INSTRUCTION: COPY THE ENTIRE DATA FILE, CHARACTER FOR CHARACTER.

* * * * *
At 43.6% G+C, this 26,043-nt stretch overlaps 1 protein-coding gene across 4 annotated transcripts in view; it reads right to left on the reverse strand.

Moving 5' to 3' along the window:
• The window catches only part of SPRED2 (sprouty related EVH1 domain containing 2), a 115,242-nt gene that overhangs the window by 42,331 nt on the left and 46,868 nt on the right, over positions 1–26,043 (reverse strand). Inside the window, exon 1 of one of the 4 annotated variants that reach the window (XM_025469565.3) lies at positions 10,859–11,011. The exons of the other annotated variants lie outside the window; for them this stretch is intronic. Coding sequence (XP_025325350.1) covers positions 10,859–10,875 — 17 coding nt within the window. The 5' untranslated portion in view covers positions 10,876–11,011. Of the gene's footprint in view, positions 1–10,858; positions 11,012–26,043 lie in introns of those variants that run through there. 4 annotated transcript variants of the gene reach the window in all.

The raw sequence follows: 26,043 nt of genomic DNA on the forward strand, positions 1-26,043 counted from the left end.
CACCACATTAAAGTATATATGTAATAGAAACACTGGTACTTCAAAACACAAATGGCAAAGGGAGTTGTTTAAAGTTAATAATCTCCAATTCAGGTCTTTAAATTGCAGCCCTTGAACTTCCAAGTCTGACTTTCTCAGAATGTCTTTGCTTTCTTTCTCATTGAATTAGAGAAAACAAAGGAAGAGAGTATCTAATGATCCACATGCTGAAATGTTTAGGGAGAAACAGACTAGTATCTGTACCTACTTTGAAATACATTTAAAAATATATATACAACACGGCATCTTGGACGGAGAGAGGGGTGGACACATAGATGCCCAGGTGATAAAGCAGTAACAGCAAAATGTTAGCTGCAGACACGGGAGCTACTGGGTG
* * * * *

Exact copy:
At 43.6% G+C, this 26,043-nt stretch overlaps 1 protein-coding gene across 4 annotated transcripts in view; it reads right to left on the reverse strand.

Moving 5' to 3' along the window:
• The window catches only part of SPRED2 (sprouty related EVH1 domain containing 2), a 115,242-nt gene that overhangs the window by 42,331 nt on the left and 46,868 nt on the right, over positions 1–26,043 (reverse strand). Inside the window, exon 1 of one of the 4 annotated variants that reach the window (XM_025469565.3) lies at positions 10,859–11,011. The exons of the other annotated variants lie outside the window; for them this stretch is intronic. Coding sequence (XP_025325350.1) covers positions 10,859–10,875 — 17 coding nt within the window. The 5' untranslated portion in view covers positions 10,876–11,011. Of the gene's footprint in view, positions 1–10,858; positions 11,012–26,043 lie in introns of those variants that run through there. 4 annotated transcript variants of the gene reach the window in all.

The raw sequence follows: 26,043 nt of genomic DNA on the forward strand, positions 1-26,043 counted from the left end.
CACCACATTAAAGTATATATGTAATAGAAACACTGGTACTTCAAAACACAAATGGCAAAGGGAGTTGTTTAAAGTTAATAATCTCCAATTCAGGTCTTTAAATTGCAGCCCTTGAACTTCCAAGTCTGACTTTCTCAGAATGTCTTTGCTTTCTTTCTCATTGAATTAGAGAAAACAAAGGAAGAGAGTATCTAATGATCCACATGCTGAAATGTTTAGGGAGAAACAGACTAGTATCTGTACCTACTTTGAAATACATTTAAAAATATATATACAACACGGCATCTTGGACGGAGAGAGGGGTGGACACATAGATGCCCAGGTGATAAAGCAGTAACAGCAAAATGTTAGCTGCAGACACGGGAGCTACTGGGTG